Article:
By Laura Beach
NEW YORK CITY – The spirit of adventure that Eve Kahn brought to her weekly column on antiques was on full display in “Magnificent Obsessions: Pursuits of a Lifetime,” published December 1 in The New York Times. As part of the broader reconfiguration of its arts coverage, the Times is retiring “Antiques,” a vital conduit for industry news for the past half century.
Kahn, who specializes in art, design and preservation and has written for most of the major art market and design periodicals, took on the Times role in 2008. She succeeded Wendy Moonan, who held the post from 1997. Marvin Schwartz, a longtime contributor to Antiques and The Arts Weekly and former Brooklyn Museum curator, served as the Times “Antiques” columnist between 1966 and 1972. Schwartz was replaced by Rita Reif, whose lavish coverage of shows and auctions bolstered the booming antiques market in the 1980s and 1990s.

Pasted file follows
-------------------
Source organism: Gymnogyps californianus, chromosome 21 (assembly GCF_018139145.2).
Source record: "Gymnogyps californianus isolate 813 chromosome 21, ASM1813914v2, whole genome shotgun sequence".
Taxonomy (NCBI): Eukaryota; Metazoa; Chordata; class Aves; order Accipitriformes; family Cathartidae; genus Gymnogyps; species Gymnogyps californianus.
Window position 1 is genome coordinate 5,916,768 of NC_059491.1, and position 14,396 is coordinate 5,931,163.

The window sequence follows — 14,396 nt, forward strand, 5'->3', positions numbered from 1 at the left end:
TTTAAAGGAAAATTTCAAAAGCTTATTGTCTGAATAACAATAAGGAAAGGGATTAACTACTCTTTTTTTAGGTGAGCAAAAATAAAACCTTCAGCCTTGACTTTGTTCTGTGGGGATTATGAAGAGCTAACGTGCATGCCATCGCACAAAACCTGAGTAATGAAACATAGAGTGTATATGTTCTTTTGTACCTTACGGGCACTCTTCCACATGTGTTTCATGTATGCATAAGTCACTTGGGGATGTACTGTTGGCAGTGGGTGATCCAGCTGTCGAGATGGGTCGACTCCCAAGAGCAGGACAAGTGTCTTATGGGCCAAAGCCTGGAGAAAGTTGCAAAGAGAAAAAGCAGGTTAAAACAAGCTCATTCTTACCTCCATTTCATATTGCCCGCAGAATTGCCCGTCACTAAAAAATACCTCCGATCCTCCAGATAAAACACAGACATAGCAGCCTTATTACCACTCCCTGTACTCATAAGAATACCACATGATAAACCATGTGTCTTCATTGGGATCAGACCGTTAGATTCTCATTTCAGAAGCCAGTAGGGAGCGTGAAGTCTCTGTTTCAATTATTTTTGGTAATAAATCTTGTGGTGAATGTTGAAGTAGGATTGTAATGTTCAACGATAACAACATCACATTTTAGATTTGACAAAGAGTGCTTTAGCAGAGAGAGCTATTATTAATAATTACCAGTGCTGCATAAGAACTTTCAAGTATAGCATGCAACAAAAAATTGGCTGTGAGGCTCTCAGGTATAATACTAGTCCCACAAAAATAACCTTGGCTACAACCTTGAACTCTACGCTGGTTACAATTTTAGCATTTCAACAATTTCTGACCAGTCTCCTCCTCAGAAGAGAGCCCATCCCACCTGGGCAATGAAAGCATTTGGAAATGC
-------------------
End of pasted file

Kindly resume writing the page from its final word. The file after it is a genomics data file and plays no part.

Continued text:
Kahn, who was heading out of the country on holiday when we caught up with her, said via email that she will still be filing arts and antiques news items for the Times. She is also writing for publications such as Apollo, an international arts magazine. She is finishing a book for Wesleyan University Press on Mary Rogers Williams (1857-1907), the “forgotten Impressionist” Kahn chronicled in the September/October 2014 issue of Fine Art Connoisseur.
In her last “Antiques” column, Kahn wrote, “I set out to explain why we make what we make and why we buy what we buy, and asked what our possessions express about us, and about the extremes of human folly, greed, experimentation and ambition.” These are questions she will no doubt continue asking.
In a statement issued December 8, the Times, which has also discontinued its “Inside Art” column on the marketplace, said its redesigned arts pages are meant to be “more visually appealing” and provide “better guidance to readers about what is most meaningful and relevant in the arts. At the same time, the digital report will continue to introduce new features and services to help readers better navigate the world of culture online.”